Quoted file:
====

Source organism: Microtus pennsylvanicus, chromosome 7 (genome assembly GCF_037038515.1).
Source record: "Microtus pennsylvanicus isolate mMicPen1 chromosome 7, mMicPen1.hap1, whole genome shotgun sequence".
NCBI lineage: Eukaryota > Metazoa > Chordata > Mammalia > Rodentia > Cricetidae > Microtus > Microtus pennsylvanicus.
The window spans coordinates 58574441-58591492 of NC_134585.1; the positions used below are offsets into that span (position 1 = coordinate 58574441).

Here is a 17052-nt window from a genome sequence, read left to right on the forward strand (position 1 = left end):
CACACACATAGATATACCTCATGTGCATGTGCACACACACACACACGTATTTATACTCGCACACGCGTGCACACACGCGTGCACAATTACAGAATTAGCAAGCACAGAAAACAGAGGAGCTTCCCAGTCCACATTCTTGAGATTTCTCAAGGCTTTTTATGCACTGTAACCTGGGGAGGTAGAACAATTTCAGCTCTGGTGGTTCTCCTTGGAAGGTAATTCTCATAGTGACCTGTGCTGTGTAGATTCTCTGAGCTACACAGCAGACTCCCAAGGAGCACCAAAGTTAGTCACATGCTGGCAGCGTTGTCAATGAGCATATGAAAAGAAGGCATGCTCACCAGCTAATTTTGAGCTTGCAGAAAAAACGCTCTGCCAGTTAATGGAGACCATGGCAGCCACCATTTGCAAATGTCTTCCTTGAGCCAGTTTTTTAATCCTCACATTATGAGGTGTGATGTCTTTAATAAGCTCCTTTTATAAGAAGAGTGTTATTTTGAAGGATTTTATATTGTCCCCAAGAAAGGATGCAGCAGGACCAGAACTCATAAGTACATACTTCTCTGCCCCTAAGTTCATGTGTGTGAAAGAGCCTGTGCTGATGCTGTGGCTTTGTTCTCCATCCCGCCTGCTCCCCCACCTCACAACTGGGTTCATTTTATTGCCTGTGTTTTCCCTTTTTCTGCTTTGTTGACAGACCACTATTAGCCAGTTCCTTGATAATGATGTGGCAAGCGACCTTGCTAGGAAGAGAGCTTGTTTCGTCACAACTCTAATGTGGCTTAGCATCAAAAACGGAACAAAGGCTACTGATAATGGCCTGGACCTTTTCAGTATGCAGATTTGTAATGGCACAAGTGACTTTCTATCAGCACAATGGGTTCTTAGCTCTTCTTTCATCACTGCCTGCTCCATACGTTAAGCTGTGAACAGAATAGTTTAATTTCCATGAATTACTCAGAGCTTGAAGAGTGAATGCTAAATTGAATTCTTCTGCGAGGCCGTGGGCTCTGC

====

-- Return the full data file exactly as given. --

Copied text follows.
Source organism: Microtus pennsylvanicus, chromosome 7 (genome assembly GCF_037038515.1).
Source record: "Microtus pennsylvanicus isolate mMicPen1 chromosome 7, mMicPen1.hap1, whole genome shotgun sequence".
NCBI lineage: Eukaryota > Metazoa > Chordata > Mammalia > Rodentia > Cricetidae > Microtus > Microtus pennsylvanicus.
The window spans coordinates 58574441-58591492 of NC_134585.1; the positions used below are offsets into that span (position 1 = coordinate 58574441).

Here is a 17052-nt window from a genome sequence, read left to right on the forward strand (position 1 = left end):
CACACACATAGATATACCTCATGTGCATGTGCACACACACACACACGTATTTATACTCGCACACGCGTGCACACACGCGTGCACAATTACAGAATTAGCAAGCACAGAAAACAGAGGAGCTTCCCAGTCCACATTCTTGAGATTTCTCAAGGCTTTTTATGCACTGTAACCTGGGGAGGTAGAACAATTTCAGCTCTGGTGGTTCTCCTTGGAAGGTAATTCTCATAGTGACCTGTGCTGTGTAGATTCTCTGAGCTACACAGCAGACTCCCAAGGAGCACCAAAGTTAGTCACATGCTGGCAGCGTTGTCAATGAGCATATGAAAAGAAGGCATGCTCACCAGCTAATTTTGAGCTTGCAGAAAAAACGCTCTGCCAGTTAATGGAGACCATGGCAGCCACCATTTGCAAATGTCTTCCTTGAGCCAGTTTTTTAATCCTCACATTATGAGGTGTGATGTCTTTAATAAGCTCCTTTTATAAGAAGAGTGTTATTTTGAAGGATTTTATATTGTCCCCAAGAAAGGATGCAGCAGGACCAGAACTCATAAGTACATACTTCTCTGCCCCTAAGTTCATGTGTGTGAAAGAGCCTGTGCTGATGCTGTGGCTTTGTTCTCCATCCCGCCTGCTCCCCCACCTCACAACTGGGTTCATTTTATTGCCTGTGTTTTCCCTTTTTCTGCTTTGTTGACAGACCACTATTAGCCAGTTCCTTGATAATGATGTGGCAAGCGACCTTGCTAGGAAGAGAGCTTGTTTCGTCACAACTCTAATGTGGCTTAGCATCAAAAACGGAACAAAGGCTACTGATAATGGCCTGGACCTTTTCAGTATGCAGATTTGTAATGGCACAAGTGACTTTCTATCAGCACAATGGGTTCTTAGCTCTTCTTTCATCACTGCCTGCTCCATACGTTAAGCTGTGAACAGAATAGTTTAATTTCCATGAATTACTCAGAGCTTGAAGAGTGAATGCTAAATTGAATTCTTCTGCGAGGCCGTGGGCTCTGC